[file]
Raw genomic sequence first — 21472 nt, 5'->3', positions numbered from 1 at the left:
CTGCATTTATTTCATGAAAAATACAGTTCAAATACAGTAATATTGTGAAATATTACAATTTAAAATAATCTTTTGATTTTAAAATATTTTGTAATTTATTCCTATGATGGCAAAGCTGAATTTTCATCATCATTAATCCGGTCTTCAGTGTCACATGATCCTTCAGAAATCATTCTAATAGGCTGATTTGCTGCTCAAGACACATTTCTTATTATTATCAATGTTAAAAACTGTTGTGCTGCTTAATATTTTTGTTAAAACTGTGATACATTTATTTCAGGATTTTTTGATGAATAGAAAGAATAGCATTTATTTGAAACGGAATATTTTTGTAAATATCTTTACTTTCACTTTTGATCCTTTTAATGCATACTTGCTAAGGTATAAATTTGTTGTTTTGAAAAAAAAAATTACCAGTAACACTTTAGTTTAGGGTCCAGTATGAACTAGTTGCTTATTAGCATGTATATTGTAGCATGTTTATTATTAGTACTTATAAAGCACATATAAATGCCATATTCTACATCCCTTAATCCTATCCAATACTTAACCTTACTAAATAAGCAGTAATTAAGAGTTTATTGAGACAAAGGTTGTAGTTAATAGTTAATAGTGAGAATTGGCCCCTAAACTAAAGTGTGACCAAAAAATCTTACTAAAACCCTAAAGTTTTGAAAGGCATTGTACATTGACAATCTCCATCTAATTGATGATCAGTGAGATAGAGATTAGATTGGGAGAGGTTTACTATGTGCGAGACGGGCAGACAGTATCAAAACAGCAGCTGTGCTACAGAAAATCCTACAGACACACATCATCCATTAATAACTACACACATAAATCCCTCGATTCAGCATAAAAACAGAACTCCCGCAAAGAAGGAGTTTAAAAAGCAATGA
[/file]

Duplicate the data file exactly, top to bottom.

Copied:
Raw genomic sequence first — 21472 nt, 5'->3', positions numbered from 1 at the left:
CTGCATTTATTTCATGAAAAATACAGTTCAAATACAGTAATATTGTGAAATATTACAATTTAAAATAATCTTTTGATTTTAAAATATTTTGTAATTTATTCCTATGATGGCAAAGCTGAATTTTCATCATCATTAATCCGGTCTTCAGTGTCACATGATCCTTCAGAAATCATTCTAATAGGCTGATTTGCTGCTCAAGACACATTTCTTATTATTATCAATGTTAAAAACTGTTGTGCTGCTTAATATTTTTGTTAAAACTGTGATACATTTATTTCAGGATTTTTTGATGAATAGAAAGAATAGCATTTATTTGAAACGGAATATTTTTGTAAATATCTTTACTTTCACTTTTGATCCTTTTAATGCATACTTGCTAAGGTATAAATTTGTTGTTTTGAAAAAAAAAATTACCAGTAACACTTTAGTTTAGGGTCCAGTATGAACTAGTTGCTTATTAGCATGTATATTGTAGCATGTTTATTATTAGTACTTATAAAGCACATATAAATGCCATATTCTACATCCCTTAATCCTATCCAATACTTAACCTTACTAAATAAGCAGTAATTAAGAGTTTATTGAGACAAAGGTTGTAGTTAATAGTTAATAGTGAGAATTGGCCCCTAAACTAAAGTGTGACCAAAAAATCTTACTAAAACCCTAAAGTTTTGAAAGGCATTGTACATTGACAATCTCCATCTAATTGATGATCAGTGAGATAGAGATTAGATTGGGAGAGGTTTACTATGTGCGAGACGGGCAGACAGTATCAAAACAGCAGCTGTGCTACAGAAAATCCTACAGACACACATCATCCATTAATAACTACACACATAAATCCCTCGATTCAGCATAAAAACAGAACTCCCGCAAAGAAGGAGTTTAAAAAGCAATGA